SANKA SEETARAMAYYA AND ANOTHER Vs. AGASTHYARAJU VENKATA BEPAMMA ALIAS ANASUYAMMA
HIGH COURT OF ANDHRA PRADESH
Sanka Seetaramayya And Another
Agasthyaraju Venkata Bepamma Alias Anasuyamma
Referred Judgements :-
IMPERIAL BANK OF INDIA V. THE BENGAL NATIONAL BANK,LTD.
LAKSHMANA NAICKER V. JAYARAM NAICKER
FANNY SKINNER V. THE BANK OF UPPER INDIA,LTD.
PONNERIA RAO V. LAKSHMI NARASAMMA
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K.SUBBA RAO,J. -
(1.)This is a Second Appeal against the decree and Judgment of the Court of the Subordinate Judge of Bapatla, setting aside those of the District Munsif, Bapatla, in O.S. No. 166 of 1946, a suit filed by the respondent for partition of items 1 and 5 of the plaint schedule into two equal shares and for possession of one such share, for possession of items 2 to 4 of the plaint schedule and for profits.
(2.)As the appeal relates only to items 2 to 4, it is not necessary to narrate the facts other than those relevant to the said items. Late Gopalakrishnayya, plaintiff's father, late Lingaraju 1st defendant's father and one Ramachandra Rao were brothers, Prior to 1910, they became divided. In 1910, the three brothers executed mortgages in favour of Lavu Nagayya and Mannava Seshamma hypotecating their family properties. Further, on 16th July, 1914, Gopalakrishnayya mortgaged items 2 to 4 to Lavu Subbarayudu, son of Nagayya. The family also owed to Nagayya a debt on a promissory note. Subbarayudu filed O.S. No. 95 of 1915 on the promissory note and obtained a decree. In execution thereof, he brought the family property to sale. By that time, Lingaraju and Gopalakrishnayya died and Ramachandrarao's whereabouts were not known. The only persons interested in the properties were Gopalakrishnayya's widow Venkayyamma and the 1st defendant, the son of Lingaraju. On the advice of some mediators, the disputes were settled and it was agreed that Lavu People should give the family house to the debtors and also cash of Rs. 600. The mortgagees also agreed to give up the mortgage executed by Gopalakrishnayya over items 2 to 4. The agreement was executed by Lavu Subbarayudu in favour of the 1st defendant. One of the questions raised in the suit was whether the said agreement was for the benefit of the 1st defendant alone or for the benefit of the family. Subsequently, the plaintiff's mother executed a sale deed Exhibit B-4, dated 15th July, 1926 in favour of the 1st defendant, the consideration for the sale being the amount due to Lavu people from her husband Gopalakrishnayya. The plaintiff pleaded, inter alia that the sale deed was not supported by consideration on the ground that Lavu people did not legally convey their interest in the mortgage to the 1st defendant and also on the basis that Lavu people agreed to give up their mortgage interest not in favour of the 1st defendant alone but in favour of the entire family.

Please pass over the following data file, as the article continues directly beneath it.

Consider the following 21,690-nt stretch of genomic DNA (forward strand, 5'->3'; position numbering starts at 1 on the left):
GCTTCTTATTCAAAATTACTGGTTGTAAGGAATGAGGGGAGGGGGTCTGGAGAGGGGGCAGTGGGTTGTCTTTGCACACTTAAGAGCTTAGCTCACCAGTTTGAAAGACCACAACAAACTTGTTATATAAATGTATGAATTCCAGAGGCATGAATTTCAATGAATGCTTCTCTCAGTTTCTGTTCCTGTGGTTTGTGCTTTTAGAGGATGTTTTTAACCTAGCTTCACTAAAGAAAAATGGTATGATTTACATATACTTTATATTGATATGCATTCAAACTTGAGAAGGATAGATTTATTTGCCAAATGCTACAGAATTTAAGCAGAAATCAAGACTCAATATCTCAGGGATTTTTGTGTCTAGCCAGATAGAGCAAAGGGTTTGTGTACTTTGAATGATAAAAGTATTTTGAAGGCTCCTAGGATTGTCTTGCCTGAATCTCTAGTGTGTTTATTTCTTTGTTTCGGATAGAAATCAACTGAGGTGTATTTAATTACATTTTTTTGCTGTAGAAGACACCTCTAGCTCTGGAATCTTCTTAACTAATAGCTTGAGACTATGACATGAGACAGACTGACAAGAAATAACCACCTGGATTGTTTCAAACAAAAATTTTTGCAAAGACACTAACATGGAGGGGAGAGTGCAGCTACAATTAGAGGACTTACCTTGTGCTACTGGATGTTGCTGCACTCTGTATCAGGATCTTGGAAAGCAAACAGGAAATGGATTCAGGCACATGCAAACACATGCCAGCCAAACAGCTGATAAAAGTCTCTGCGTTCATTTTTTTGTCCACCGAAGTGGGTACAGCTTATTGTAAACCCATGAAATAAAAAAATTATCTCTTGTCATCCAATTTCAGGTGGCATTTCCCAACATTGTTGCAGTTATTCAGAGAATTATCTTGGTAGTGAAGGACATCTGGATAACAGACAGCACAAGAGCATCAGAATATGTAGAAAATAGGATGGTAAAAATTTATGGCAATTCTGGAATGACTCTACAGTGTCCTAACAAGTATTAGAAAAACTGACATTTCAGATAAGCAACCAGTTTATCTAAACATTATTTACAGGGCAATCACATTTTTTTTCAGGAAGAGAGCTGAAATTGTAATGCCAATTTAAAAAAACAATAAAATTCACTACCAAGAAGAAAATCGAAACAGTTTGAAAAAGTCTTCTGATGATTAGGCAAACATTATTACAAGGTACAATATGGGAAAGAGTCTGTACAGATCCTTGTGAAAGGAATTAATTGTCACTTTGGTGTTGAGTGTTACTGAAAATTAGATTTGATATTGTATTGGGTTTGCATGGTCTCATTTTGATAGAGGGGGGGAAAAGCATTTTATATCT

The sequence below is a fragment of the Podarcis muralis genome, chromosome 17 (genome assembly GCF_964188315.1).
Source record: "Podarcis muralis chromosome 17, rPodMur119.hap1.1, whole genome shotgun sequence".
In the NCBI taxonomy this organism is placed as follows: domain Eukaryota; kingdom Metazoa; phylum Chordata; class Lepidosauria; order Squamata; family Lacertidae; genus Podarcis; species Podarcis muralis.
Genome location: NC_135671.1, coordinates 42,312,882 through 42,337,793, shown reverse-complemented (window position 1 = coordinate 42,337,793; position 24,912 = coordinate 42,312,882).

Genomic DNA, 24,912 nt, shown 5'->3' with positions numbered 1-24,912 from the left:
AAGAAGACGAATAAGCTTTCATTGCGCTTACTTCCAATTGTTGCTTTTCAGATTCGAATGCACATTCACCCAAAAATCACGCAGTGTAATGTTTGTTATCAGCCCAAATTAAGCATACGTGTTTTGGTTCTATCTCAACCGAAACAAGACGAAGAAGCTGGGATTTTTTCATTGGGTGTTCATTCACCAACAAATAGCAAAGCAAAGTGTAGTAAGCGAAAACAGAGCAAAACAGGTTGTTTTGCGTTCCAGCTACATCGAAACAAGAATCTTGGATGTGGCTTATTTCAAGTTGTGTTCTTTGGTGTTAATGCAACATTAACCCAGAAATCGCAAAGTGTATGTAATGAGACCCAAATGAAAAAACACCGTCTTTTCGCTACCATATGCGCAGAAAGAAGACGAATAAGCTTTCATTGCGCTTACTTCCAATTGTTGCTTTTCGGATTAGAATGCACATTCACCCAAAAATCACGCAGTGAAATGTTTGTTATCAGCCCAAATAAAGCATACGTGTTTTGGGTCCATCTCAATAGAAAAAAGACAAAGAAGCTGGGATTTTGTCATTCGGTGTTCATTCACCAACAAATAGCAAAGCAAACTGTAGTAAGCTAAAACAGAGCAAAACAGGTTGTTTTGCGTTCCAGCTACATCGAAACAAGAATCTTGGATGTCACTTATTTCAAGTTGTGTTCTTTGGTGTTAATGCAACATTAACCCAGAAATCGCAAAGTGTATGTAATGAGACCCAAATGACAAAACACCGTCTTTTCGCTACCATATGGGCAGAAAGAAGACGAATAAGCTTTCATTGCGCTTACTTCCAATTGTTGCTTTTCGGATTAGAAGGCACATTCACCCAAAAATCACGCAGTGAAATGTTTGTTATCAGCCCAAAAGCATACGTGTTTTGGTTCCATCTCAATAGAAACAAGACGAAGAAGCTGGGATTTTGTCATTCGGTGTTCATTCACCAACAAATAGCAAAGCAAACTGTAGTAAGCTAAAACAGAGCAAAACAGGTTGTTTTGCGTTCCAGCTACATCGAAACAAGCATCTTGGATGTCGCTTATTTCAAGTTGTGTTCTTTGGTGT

(3.)The learned District Munsif held on the evidence, that the agreement to give up the mortgage interest was only in favour of the 1st defendant but came to the conclusion that the sale deed Exhibit B-4 was not supported by consideration as the 1st defendant did not get any legal title to the mortgage. On that finding, he gave a decree for possession of the said items in favour of the plaintiff subject to the plaintiff paying to the 1st defendant the mortgage amount with the interest payable thereon. The 1st defendant did not prefer any appeal against that decree, but the plaintiff preferred an appeal contending that the District Munsif, having held that the sale was not supported by consideration, erred in imposing a condition in the decree for possession. Before the learned Subordinate Judge, the 1st defendant, while contending that the condition imposed was legal, also argued that the finding of the District Munsif holding that the sale was not supported by consideration was itself wrong. The learned Subordinate Judge held that there was no basis for imposing the condition after the learned District Musnif held that the sale was without consideration. He also negatived the contention of the 1st defendant that the sale was supported by consideration. In the result, he dismissed the appeal. Hence, the Second Appeal.
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